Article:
Does anyone know of any articles or write ups around this topic? I can't seem to find any resources around this.

Think different users in the same organization that can see the same page of an application but because they have different permissions, content is displayed/organized differently.

User A and User B are using the application for different purposes but can both have access to the same page of the application. Feature 1 is crucial to user type A's workflow, so it's more front-and-center. While for user type B, Feature 1 is hardly used, so it's tucked away in a junk drawer button or website footer.

My concern is that these inconsistencies in the UI would cause confusion if User A ever saw User B's version of a page. Additionally, if a user's permissions change, now a familiar page becomes very different.

  • Would you be able to share a mock up of the thing you're working on? It would help a lot. Aug 25, 2020 at 13:20
  • Consistency is a relative term in the context of UI/UX design. You can be consistent to something but as a result become inconsistent in other ways. In your case the consistency would be the link between user permission and content presented, but the inconsistency would be the difference between how content is displayed between different user groups/permissions. The optimal design could be to apply a matrix of roles and tasks to structure pages and contents so it falls into nice and neat pages/sections.
    – Michael Lai
    Feb 23, 2021 at 5:41

1 Answer 1


There are a couple of scenarios (which may or may not apply in your situation) that I can think of which would create some potential design issues if you want to organize content based on permission/access in this way, which you have already mentioned. My advice would be to limit the display of content at higher levels for role based permission (e.g. admin should only see admin pages, and not admin features on a general user page), and if there are task based permissions within roles they can be switched on or off within the sections of a page.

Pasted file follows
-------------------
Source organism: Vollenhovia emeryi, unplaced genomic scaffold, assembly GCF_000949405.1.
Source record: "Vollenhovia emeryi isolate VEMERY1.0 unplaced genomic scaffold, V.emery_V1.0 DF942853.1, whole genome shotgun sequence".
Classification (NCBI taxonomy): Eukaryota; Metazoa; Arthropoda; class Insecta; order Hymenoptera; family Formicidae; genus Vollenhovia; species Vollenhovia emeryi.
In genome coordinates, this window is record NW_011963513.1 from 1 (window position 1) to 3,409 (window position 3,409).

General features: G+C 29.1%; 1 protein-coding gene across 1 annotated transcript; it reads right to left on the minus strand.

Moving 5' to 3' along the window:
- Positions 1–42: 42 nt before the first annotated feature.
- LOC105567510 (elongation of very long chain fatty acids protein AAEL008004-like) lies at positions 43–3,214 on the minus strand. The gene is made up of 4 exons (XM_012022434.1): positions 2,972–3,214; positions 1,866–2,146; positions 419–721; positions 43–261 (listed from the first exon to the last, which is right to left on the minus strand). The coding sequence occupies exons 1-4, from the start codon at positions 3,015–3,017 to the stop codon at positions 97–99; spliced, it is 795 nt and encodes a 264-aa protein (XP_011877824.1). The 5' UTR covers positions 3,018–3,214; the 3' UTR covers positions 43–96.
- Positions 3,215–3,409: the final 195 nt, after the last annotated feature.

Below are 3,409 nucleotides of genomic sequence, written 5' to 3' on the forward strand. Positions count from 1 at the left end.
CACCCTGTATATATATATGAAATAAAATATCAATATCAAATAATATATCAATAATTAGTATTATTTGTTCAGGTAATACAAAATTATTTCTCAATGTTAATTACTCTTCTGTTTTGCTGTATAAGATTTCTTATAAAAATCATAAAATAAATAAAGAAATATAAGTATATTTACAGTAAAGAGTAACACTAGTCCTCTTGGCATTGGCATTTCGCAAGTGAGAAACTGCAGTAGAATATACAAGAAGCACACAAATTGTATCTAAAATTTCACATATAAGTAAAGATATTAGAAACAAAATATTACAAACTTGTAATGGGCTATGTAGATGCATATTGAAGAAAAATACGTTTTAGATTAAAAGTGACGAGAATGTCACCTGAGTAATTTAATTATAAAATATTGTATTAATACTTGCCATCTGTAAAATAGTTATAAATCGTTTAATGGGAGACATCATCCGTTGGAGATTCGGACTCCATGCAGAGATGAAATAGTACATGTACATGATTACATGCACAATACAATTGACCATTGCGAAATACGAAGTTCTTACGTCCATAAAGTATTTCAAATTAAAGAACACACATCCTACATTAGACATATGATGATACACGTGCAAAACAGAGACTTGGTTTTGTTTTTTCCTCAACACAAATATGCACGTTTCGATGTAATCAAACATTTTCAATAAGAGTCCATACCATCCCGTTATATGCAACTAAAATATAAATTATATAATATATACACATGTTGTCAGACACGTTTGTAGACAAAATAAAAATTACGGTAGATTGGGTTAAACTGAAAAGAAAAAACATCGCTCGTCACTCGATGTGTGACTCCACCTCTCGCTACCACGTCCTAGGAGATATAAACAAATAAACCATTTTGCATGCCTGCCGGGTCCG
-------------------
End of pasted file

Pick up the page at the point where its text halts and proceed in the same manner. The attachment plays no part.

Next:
Keeping this in mind, there are already a couple of alternative strategies used instead to deal with the display of content in similar scenarios (e.g. as used in intranet) that work equally well whether you apply the permission on a role or task basis.

First example is to use a dynamic or data-driven process to determine the content that is displayed. This is not as good for new users, who may be looking around and clicking on different things trying to find what they actually want. However, over time the most used features and most viewed content will be consistently what is displayed. Variations to this type of content display strategy include:

  • Recently viewed (constantly updated per defined period of time)
  • Most viewed (within defined period of time)
  • Pinned items (that persist and overrides the data used to generate the content)

The second strategy is to let the user control the way content is displayed and so there is no surprise or change at all. But how the content is presented to them to choose, and how the configuration is done can all present challenges as well. And this strategy is possible when there is really good IA in place to facilitate an effective search or browse experience.

One other strategy to consider is somewhere between the two, where you can define specific structures or concepts in the user interface (e.g. bookmarks) but leave the organisation of that space to the user (e.g. by allowing them to tag or mark certain content). An example would be the organisation of links in a browser via a bookmark manager that has features like favourites or folders for further organisation.

  • 1
    If there a few admins then you can offset their more complex interface by providing them targeted training, so the UI doesn't have to do all the work.
    – PhillipW
    Jul 23, 2021 at 16:42

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